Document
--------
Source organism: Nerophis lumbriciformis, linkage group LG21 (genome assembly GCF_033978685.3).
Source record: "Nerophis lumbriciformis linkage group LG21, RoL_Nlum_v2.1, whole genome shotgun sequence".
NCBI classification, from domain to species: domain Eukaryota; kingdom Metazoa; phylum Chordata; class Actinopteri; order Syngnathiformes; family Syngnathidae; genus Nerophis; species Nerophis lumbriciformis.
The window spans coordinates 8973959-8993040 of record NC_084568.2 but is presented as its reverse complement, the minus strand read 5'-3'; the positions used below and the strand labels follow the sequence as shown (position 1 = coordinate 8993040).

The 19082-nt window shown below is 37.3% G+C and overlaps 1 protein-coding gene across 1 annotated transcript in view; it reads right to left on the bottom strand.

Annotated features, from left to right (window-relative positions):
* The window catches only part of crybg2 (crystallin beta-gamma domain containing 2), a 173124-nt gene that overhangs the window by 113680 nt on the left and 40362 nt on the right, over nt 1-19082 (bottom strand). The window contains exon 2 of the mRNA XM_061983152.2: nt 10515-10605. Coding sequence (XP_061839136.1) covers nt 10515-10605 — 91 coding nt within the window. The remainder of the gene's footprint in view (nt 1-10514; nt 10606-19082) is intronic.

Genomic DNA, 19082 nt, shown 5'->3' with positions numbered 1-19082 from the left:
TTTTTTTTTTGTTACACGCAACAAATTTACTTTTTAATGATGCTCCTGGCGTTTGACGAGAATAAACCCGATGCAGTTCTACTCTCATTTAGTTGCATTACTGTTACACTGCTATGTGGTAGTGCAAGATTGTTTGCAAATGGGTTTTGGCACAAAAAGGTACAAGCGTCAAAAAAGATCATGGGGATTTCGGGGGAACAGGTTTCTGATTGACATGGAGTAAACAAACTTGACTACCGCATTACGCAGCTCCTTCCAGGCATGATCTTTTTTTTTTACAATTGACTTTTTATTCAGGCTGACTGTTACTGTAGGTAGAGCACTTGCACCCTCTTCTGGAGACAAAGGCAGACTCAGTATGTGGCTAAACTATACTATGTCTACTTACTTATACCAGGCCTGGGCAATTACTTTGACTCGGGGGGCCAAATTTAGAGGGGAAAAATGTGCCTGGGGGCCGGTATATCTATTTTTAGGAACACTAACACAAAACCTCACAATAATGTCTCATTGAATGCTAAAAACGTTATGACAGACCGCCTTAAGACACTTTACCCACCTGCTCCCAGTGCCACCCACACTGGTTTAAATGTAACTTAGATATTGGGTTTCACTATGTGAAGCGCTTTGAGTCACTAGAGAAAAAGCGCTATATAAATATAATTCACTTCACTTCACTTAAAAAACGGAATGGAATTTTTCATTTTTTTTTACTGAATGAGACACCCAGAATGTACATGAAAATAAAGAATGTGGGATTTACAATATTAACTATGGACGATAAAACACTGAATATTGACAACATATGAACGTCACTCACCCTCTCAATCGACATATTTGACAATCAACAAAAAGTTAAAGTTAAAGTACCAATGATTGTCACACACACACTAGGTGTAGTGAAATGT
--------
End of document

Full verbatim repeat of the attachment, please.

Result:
Source organism: Nerophis lumbriciformis, linkage group LG21 (genome assembly GCF_033978685.3).
Source record: "Nerophis lumbriciformis linkage group LG21, RoL_Nlum_v2.1, whole genome shotgun sequence".
NCBI classification, from domain to species: domain Eukaryota; kingdom Metazoa; phylum Chordata; class Actinopteri; order Syngnathiformes; family Syngnathidae; genus Nerophis; species Nerophis lumbriciformis.
The window spans coordinates 8973959-8993040 of record NC_084568.2 but is presented as its reverse complement, the minus strand read 5'-3'; the positions used below and the strand labels follow the sequence as shown (position 1 = coordinate 8993040).

The 19082-nt window shown below is 37.3% G+C and overlaps 1 protein-coding gene across 1 annotated transcript in view; it reads right to left on the bottom strand.

Annotated features, from left to right (window-relative positions):
* The window catches only part of crybg2 (crystallin beta-gamma domain containing 2), a 173124-nt gene that overhangs the window by 113680 nt on the left and 40362 nt on the right, over nt 1-19082 (bottom strand). The window contains exon 2 of the mRNA XM_061983152.2: nt 10515-10605. Coding sequence (XP_061839136.1) covers nt 10515-10605 — 91 coding nt within the window. The remainder of the gene's footprint in view (nt 1-10514; nt 10606-19082) is intronic.

Genomic DNA, 19082 nt, shown 5'->3' with positions numbered 1-19082 from the left:
TTTTTTTTTTGTTACACGCAACAAATTTACTTTTTAATGATGCTCCTGGCGTTTGACGAGAATAAACCCGATGCAGTTCTACTCTCATTTAGTTGCATTACTGTTACACTGCTATGTGGTAGTGCAAGATTGTTTGCAAATGGGTTTTGGCACAAAAAGGTACAAGCGTCAAAAAAGATCATGGGGATTTCGGGGGAACAGGTTTCTGATTGACATGGAGTAAACAAACTTGACTACCGCATTACGCAGCTCCTTCCAGGCATGATCTTTTTTTTTTACAATTGACTTTTTATTCAGGCTGACTGTTACTGTAGGTAGAGCACTTGCACCCTCTTCTGGAGACAAAGGCAGACTCAGTATGTGGCTAAACTATACTATGTCTACTTACTTATACCAGGCCTGGGCAATTACTTTGACTCGGGGGGCCAAATTTAGAGGGGAAAAATGTGCCTGGGGGCCGGTATATCTATTTTTAGGAACACTAACACAAAACCTCACAATAATGTCTCATTGAATGCTAAAAACGTTATGACAGACCGCCTTAAGACACTTTACCCACCTGCTCCCAGTGCCACCCACACTGGTTTAAATGTAACTTAGATATTGGGTTTCACTATGTGAAGCGCTTTGAGTCACTAGAGAAAAAGCGCTATATAAATATAATTCACTTCACTTCACTTAAAAAACGGAATGGAATTTTTCATTTTTTTTTACTGAATGAGACACCCAGAATGTACATGAAAATAAAGAATGTGGGATTTACAATATTAACTATGGACGATAAAACACTGAATATTGACAACATATGAACGTCACTCACCCTCTCAATCGACATATTTGACAATCAACAAAAAGTTAAAGTTAAAGTACCAATGATTGTCACACACACACTAGGTGTAGTGAAATGT